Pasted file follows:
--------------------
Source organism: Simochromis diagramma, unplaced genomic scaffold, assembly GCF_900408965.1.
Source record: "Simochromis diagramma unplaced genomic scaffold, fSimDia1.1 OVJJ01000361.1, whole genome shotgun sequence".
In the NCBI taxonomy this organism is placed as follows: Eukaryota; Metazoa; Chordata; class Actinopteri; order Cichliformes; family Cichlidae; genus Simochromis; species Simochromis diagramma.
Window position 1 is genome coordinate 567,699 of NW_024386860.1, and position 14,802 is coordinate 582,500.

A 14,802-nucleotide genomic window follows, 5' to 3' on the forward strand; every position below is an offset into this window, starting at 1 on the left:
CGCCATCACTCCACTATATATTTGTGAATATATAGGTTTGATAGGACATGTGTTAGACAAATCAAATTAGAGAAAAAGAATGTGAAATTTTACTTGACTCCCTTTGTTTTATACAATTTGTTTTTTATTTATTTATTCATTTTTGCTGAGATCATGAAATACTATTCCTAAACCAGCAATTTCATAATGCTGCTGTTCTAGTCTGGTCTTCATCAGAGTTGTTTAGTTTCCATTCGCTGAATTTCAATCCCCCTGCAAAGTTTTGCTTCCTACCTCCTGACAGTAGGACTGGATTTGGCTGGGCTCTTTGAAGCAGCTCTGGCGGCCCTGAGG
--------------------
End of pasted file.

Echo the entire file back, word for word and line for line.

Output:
Source organism: Simochromis diagramma, unplaced genomic scaffold, assembly GCF_900408965.1.
Source record: "Simochromis diagramma unplaced genomic scaffold, fSimDia1.1 OVJJ01000361.1, whole genome shotgun sequence".
In the NCBI taxonomy this organism is placed as follows: Eukaryota; Metazoa; Chordata; class Actinopteri; order Cichliformes; family Cichlidae; genus Simochromis; species Simochromis diagramma.
Window position 1 is genome coordinate 567,699 of NW_024386860.1, and position 14,802 is coordinate 582,500.

A 14,802-nucleotide genomic window follows, 5' to 3' on the forward strand; every position below is an offset into this window, starting at 1 on the left:
CGCCATCACTCCACTATATATTTGTGAATATATAGGTTTGATAGGACATGTGTTAGACAAATCAAATTAGAGAAAAAGAATGTGAAATTTTACTTGACTCCCTTTGTTTTATACAATTTGTTTTTTATTTATTTATTCATTTTTGCTGAGATCATGAAATACTATTCCTAAACCAGCAATTTCATAATGCTGCTGTTCTAGTCTGGTCTTCATCAGAGTTGTTTAGTTTCCATTCGCTGAATTTCAATCCCCCTGCAAAGTTTTGCTTCCTACCTCCTGACAGTAGGACTGGATTTGGCTGGGCTCTTTGAAGCAGCTCTGGCGGCCCTGAGG